Why walking barefoot like Drew Barrymore is actually good for you

After the actress went barefoot and braless for a walk in New York City, we look at the health benefits of baring your soles

Why walking barefoot is good for you, Couple on the street under the rain, woman walking barefoot
(Image credit: Marc Bruxelle / Alamy Stock Photo)

Drew Barrymore decided to ditch her shoes and her bra before going on a walk in New York City. And while many of us squirmed in horror at the thought of her standing on broken glass or stubbing her toes on the sidewalk, there are actually some health benefits - for the mind and body and soles - to be had by going shoeless.

Drew, 46, recently opened up about her time in a psych ward when she was a teenager and spoke of having reconciled with her mom after years of estrangement as they both now have "respect and maturity." But while seeing Drew walk shoeless takes us back to those carefree childhood days, we look at the health benefits.

Dr. Jonathan Kaplan, foot and ankle specialist and orthopaedic surgeon with Hoag Orthopaedic Institute, explained to Healthline, "The most straightforward benefit to barefoot walking is that in theory, walking barefoot more closely restores our ‘natural’ walking pattern, also known as our gait."

And while best running shoes for women and even the best walking shoes we own, have a built-in support to cushion your feet as you walk, they can also prevent you from using certain muscle groups that can actually strengthen your body, according to Dr. Bruce Pinker, board-certified podiatrist and foot surgeon.

What are the health benefits of walking barefoot?

Improved balance

You get better control of your foot position when it strikes the ground and improvements in balance when your feet are bare. 

And when you train barefoot, you enhance sensory stimulation, improve joint health, and optimize balance. 

As a result, when you are more stable, you’re less likely to suffer injuries due to a fall. 


Better movement

Going shoeless from time to time helps with the movement of your feet, which can, in turn, improve the mechanics of the hips, knees, and core.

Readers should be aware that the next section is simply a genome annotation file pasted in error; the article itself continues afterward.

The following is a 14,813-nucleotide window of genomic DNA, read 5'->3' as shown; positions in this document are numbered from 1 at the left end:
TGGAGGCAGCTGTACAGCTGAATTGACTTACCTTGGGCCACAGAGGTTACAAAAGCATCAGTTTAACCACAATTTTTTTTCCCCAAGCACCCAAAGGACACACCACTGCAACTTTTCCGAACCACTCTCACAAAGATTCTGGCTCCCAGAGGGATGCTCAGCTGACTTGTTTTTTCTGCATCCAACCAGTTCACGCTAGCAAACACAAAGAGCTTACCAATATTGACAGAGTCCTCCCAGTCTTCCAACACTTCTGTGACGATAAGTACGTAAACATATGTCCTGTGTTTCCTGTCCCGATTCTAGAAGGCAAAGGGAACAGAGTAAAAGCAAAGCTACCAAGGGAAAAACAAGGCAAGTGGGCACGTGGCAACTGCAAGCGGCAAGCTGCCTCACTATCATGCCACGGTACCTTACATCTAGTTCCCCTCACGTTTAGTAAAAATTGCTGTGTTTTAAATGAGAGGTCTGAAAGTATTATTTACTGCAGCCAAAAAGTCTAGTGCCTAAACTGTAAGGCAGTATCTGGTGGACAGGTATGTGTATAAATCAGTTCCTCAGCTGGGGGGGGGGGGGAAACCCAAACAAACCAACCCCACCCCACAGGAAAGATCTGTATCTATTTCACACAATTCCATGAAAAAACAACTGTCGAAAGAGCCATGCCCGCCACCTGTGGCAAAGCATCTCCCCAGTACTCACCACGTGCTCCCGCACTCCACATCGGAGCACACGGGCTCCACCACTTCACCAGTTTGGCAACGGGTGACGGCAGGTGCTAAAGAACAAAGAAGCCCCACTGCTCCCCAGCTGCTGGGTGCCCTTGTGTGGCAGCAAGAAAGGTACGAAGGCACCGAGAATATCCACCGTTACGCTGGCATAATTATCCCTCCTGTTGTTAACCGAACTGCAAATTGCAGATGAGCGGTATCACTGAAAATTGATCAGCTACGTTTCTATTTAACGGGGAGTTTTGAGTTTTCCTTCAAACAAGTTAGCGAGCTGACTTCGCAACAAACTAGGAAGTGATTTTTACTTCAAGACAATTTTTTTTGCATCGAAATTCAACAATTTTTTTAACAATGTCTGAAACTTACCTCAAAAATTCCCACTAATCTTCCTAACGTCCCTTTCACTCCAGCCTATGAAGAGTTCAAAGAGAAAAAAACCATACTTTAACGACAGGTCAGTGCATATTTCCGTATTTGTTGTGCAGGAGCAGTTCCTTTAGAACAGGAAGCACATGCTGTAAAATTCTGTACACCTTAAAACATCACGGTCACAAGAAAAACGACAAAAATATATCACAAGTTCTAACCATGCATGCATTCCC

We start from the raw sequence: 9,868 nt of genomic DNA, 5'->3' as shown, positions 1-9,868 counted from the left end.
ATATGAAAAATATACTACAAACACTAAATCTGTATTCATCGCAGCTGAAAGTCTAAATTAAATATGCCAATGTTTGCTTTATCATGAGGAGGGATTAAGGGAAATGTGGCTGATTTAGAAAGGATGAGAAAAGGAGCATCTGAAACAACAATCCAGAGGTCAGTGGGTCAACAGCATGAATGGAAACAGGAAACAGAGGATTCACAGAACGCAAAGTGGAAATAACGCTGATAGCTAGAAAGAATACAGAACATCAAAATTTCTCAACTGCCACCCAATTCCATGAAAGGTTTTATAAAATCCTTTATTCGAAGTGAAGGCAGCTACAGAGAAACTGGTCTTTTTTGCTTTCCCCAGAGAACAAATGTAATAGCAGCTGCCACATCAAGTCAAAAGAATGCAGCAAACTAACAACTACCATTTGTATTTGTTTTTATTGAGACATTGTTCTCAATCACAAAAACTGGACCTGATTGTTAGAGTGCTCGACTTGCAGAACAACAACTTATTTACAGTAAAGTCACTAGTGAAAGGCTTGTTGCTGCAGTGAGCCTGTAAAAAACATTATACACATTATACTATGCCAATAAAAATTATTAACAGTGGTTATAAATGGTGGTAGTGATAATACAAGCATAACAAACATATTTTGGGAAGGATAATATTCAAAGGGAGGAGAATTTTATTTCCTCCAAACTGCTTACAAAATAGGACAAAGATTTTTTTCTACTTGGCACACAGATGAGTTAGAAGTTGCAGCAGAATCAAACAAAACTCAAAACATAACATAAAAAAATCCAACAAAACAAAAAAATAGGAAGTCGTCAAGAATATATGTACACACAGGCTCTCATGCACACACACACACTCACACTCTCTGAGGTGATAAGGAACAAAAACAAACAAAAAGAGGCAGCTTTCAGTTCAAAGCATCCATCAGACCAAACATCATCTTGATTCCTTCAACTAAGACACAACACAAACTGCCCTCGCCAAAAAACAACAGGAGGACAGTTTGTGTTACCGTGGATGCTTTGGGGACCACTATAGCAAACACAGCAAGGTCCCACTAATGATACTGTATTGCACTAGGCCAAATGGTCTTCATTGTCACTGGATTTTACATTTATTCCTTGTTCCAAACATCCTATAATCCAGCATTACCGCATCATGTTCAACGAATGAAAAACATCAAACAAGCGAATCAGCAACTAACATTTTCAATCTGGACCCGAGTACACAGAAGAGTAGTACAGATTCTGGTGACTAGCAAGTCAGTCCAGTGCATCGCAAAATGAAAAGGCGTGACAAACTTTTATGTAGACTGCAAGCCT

Not only do you gain increased mobility but you will maintain an appropriate range of motion in your foot and ankle joints as well as adequate strength and stability within your muscles and ligaments


Stronger leg muscles

It's not only leg exercises or playing taking part in sports like hockey and ice skating that helps to strengthen your leg muscles.

Walking barefoot can make these muscles stronger too and also acts as pain relief from improperly fitting shoes, which may cause bunions, hammertoes, or other foot deformities. 

Meanwhile, walking without shoes helps to strengthen your leg muscles, which support the lower back region.


What are the dangers of walking barefoot?

While walking barefoot around the house is relatively safe, outdoors opens up a whole range of potential risks that could pose a danger to your health.

Dr. Kaplan explained, “Without appropriate strength in the foot, you are at risk of having poor mechanics of walking, thereby increasing your risk for injury." So it's important that you consider this when you’re beginning to incorporate barefoot walking after having spent most of your life in shoes.

He also advised thinking about the surface being walked on. While it may be more natural to walk or exercise barefoot, without additional padding from shoes, you are susceptible to injury from the terrain (like rough or wet surfaces or issues with temperature, glass, or other sharp objects on the ground).

You also risk exposing your feet to harmful bacteria or infections when you walk barefoot, especially outside.

How to walk or exercise barefoot safely in 3 steps:

1. Start slow

You need to be patient and start with short 15- to 20-minute sessions of walking barefoot. Kaplan says it’s vital that you allow your feet and ankles to adapt to the new environment. As your feet get used to walking without shoes, you can increase the distance and time.

While your feet are adjusting to less structure and padding from your shoes, you may want to consider using a minimalist shoe before going completely barefoot.

2. Try doing it indoors

Before you hit the pavement running, it might be a good idea to let your bare feet get used to the safe surfaces in your house. Take advantage of activities that are already performed barefoot, like yoga, Pilates, or martial arts.

3. Practise outdoors on safe surfaces

Once you’ve mastered the indoors, try walking on outside surfaces that are less dangerous, such as turf, rubber tracks, sandy beaches, and grass.

Start with simple balance exercises like standing on one foot or pressing yourself up onto your toes and lowering down slowly.

But ensure you check the bottom of your feet every day for injury, as many people experience a reduced sensation in their feet.